In The Guardian, the journalist Vanessa Thorpe follows in the footsteps of Franz Hessel, author of the 1929 book Walking in Berlin. Quite remarkably, she contends that “the city that comes to life on Hessel’s pages could be straight out of Cabaret, based on Christopher Isherwood’s novel Goodbye to Berlin” – a book published 10 years later. If anything, Isherwood took inspiration from Hessel rather than the other way round.
In the current issue of Central European History, Jochen Hung reviews new literature on the history of the Weimar Republic, focusing on the often-used “plot” of Weimar’s cultural modernism juxtaposed with its democratic breakdown: “More than thirty years ago, Eberhard Kolb commented that the vast wealth of research on the history of the Weimar Republic made it “difficult even for a specialist to give a full account of the relevant literature.” Since then, the flood of studies on Weimar Germany has not waned, and by now it is hard even to keep track of all the review articles meant to cut a swath through this abundance. Yet the prevailing historical image of the era has remained surprisingly stable: most historians have accepted the master narrative of the Weimar Republic as the sharp juxtaposition of “bad” politics and “good” culture, epitomized in the often-used image of “a dance on the edge of a volcano.””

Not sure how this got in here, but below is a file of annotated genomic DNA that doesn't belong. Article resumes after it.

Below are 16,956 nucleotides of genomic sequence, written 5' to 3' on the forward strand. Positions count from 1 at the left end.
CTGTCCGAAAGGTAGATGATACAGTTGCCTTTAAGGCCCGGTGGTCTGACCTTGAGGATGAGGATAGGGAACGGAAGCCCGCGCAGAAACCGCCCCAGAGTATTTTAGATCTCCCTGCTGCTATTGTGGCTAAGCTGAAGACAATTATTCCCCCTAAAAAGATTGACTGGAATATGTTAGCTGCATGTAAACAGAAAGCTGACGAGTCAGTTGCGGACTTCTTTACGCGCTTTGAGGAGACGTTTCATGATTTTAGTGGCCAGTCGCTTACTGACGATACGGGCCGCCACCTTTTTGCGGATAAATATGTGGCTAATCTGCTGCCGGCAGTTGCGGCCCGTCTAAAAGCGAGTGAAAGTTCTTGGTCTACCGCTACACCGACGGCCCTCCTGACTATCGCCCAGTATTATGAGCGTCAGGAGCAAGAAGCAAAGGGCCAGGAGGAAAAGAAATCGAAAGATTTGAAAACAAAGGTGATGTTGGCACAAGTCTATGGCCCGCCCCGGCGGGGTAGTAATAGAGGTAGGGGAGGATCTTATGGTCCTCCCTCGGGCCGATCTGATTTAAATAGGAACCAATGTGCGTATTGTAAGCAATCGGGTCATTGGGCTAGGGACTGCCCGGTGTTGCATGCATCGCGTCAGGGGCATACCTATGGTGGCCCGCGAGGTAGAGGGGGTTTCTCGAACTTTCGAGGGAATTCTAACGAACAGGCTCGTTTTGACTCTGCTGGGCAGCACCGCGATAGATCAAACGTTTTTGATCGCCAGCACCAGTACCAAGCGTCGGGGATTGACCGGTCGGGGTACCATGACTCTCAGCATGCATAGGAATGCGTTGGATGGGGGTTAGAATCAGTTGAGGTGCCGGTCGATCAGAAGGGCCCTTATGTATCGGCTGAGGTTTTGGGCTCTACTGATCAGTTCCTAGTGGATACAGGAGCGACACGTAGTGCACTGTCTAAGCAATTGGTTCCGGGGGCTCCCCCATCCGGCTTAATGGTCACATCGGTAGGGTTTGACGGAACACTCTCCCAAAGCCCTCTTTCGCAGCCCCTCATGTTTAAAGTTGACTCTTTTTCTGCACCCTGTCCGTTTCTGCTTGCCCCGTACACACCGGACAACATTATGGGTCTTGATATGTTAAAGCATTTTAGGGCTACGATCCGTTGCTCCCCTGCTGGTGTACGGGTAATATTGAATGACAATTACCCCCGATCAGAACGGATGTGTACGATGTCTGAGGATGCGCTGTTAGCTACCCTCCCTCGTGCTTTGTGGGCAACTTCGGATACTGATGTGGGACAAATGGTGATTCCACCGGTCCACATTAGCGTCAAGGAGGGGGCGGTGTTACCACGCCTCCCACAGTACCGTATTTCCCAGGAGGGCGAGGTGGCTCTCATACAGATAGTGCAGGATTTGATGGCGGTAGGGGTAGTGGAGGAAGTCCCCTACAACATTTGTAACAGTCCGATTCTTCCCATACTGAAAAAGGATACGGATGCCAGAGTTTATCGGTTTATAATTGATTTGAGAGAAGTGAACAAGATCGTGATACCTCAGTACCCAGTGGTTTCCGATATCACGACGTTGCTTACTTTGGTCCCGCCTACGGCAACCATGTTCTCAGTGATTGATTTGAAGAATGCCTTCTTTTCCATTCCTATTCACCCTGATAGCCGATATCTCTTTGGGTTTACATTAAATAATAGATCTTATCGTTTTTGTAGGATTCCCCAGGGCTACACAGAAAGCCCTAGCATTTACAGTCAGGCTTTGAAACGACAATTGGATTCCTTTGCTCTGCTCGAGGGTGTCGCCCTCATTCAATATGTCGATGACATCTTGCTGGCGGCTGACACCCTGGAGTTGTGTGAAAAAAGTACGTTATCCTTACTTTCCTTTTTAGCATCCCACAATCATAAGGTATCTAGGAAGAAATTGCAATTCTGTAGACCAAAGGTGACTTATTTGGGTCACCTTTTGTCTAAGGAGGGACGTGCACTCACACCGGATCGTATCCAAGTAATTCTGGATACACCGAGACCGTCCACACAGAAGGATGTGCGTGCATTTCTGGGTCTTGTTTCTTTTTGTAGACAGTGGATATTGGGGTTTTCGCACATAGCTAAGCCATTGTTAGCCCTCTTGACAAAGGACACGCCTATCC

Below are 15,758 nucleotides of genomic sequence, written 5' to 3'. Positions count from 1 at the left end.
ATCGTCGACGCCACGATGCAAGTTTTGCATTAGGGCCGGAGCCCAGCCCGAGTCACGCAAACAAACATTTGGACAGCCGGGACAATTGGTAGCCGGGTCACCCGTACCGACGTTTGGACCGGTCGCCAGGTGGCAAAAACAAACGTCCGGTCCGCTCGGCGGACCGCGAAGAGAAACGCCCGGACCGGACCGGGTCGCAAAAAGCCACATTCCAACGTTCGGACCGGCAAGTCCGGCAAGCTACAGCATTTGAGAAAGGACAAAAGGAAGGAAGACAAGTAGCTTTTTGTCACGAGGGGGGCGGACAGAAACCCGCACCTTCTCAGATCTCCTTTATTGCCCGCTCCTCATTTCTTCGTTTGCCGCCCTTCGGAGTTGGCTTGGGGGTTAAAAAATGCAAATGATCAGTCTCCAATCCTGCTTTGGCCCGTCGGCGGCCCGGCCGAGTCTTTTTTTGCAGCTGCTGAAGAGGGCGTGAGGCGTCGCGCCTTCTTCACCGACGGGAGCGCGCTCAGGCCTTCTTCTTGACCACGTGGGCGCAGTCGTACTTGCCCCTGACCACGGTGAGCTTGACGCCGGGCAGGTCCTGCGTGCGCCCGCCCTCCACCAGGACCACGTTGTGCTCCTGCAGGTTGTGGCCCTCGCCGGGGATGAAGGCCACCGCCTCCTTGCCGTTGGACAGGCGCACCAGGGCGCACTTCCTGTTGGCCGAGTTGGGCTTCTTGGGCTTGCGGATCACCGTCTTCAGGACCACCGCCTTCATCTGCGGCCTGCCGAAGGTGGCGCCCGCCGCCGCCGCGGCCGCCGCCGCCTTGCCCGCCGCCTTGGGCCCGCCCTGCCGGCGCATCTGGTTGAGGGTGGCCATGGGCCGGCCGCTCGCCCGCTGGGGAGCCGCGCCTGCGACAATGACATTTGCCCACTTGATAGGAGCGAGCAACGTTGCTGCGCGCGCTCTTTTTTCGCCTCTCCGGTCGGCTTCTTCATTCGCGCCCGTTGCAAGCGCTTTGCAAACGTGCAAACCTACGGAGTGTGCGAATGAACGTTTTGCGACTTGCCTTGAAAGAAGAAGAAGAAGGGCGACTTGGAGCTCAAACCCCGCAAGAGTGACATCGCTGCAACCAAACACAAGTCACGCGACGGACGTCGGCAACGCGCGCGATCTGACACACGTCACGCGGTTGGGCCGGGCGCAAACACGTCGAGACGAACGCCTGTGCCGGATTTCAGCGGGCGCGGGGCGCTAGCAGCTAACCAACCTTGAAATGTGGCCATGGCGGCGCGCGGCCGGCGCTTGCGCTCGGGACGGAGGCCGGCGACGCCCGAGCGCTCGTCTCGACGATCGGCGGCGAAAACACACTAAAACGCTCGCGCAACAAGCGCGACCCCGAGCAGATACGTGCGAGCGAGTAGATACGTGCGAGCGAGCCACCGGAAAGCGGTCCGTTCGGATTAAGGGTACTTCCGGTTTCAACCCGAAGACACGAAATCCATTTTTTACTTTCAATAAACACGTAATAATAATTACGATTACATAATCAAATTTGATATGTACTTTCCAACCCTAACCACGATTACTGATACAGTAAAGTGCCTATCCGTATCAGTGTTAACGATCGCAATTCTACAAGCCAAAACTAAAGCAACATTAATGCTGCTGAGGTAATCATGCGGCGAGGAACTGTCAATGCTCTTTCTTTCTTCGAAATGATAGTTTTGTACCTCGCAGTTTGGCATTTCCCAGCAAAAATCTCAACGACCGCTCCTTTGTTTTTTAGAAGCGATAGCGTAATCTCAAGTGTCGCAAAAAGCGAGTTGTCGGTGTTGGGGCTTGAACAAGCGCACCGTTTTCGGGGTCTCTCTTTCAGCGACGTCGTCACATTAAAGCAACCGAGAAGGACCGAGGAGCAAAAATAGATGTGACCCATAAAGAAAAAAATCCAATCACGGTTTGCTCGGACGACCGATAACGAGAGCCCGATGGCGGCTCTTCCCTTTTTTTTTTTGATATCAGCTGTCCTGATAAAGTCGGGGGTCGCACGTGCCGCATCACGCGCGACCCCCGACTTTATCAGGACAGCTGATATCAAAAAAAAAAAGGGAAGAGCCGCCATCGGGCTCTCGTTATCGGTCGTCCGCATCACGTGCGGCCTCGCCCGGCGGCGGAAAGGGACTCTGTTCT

This new volume edited by Matthew S. Adams and Ruth Kinna sheds some much-needed light on the history of the Anarchist movement and its response to WWI: “Considerable research has been inspired by the failure of the mainstream European socialist movement to prevent hostilities in 1914, but virtually no work has been done on the anarchist response. This is despite the fact that all of the belligerents hosted anarchist groups and dissidents, and that anarchism dominated what Benedict Anderson called the self-consciously internationalist radical Left in the years leading up to the war’s outbreak. Anarchism 1914-1918 takes a first step toward filling this gap. Continue reading
A slightly different take of the currently popular Weimar comparisons in the Berlin-based expat magazine Exberliner: “Our new issue looks at the impact that Weimar’s gay sexologists, expat authors, cabaret dancers and Dadaist visionaries had on today’s Berlin and asks: How close are we to Weimar 2.0?”
There is no such thing as “surreal objectivity” – or is there? Based on works from the Nationalgalerie’s rich collection of paintings from the period between the two World Wars, the exhibition Surreal Objectivity. Works from the 1920s and 1930s from the Nationalgalerie takes a fresh look at the phenomenon of the New Objectivity (Neue Sachlichkeit), from a perspective sharpened by the knowledge of Surrealism’s achievements. Continue reading